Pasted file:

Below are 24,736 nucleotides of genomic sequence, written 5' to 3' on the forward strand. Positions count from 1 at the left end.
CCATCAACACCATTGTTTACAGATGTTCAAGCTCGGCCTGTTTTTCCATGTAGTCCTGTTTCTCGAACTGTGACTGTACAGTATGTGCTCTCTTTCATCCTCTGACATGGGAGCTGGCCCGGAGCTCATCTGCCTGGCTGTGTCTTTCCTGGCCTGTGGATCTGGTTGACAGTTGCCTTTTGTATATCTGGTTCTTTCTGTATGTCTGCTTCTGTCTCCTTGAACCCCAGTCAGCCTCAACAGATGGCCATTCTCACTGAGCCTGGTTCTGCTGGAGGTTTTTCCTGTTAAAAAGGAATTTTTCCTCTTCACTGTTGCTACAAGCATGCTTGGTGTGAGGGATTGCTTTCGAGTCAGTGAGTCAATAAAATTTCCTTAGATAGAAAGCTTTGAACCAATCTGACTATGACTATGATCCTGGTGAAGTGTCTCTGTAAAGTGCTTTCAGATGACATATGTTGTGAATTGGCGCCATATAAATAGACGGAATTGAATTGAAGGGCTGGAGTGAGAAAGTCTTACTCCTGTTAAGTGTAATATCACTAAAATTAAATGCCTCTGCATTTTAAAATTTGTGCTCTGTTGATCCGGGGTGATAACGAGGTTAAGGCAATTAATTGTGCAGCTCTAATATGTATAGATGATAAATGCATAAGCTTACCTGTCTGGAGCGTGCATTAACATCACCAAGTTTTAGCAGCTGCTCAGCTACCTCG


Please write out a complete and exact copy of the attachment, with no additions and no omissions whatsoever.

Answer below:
Below are 24,736 nucleotides of genomic sequence, written 5' to 3' on the forward strand. Positions count from 1 at the left end.
CCATCAACACCATTGTTTACAGATGTTCAAGCTCGGCCTGTTTTTCCATGTAGTCCTGTTTCTCGAACTGTGACTGTACAGTATGTGCTCTCTTTCATCCTCTGACATGGGAGCTGGCCCGGAGCTCATCTGCCTGGCTGTGTCTTTCCTGGCCTGTGGATCTGGTTGACAGTTGCCTTTTGTATATCTGGTTCTTTCTGTATGTCTGCTTCTGTCTCCTTGAACCCCAGTCAGCCTCAACAGATGGCCATTCTCACTGAGCCTGGTTCTGCTGGAGGTTTTTCCTGTTAAAAAGGAATTTTTCCTCTTCACTGTTGCTACAAGCATGCTTGGTGTGAGGGATTGCTTTCGAGTCAGTGAGTCAATAAAATTTCCTTAGATAGAAAGCTTTGAACCAATCTGACTATGACTATGATCCTGGTGAAGTGTCTCTGTAAAGTGCTTTCAGATGACATATGTTGTGAATTGGCGCCATATAAATAGACGGAATTGAATTGAAGGGCTGGAGTGAGAAAGTCTTACTCCTGTTAAGTGTAATATCACTAAAATTAAATGCCTCTGCATTTTAAAATTTGTGCTCTGTTGATCCGGGGTGATAACGAGGTTAAGGCAATTAATTGTGCAGCTCTAATATGTATAGATGATAAATGCATAAGCTTACCTGTCTGGAGCGTGCATTAACATCACCAAGTTTTAGCAGCTGCTCAGCTACCTCG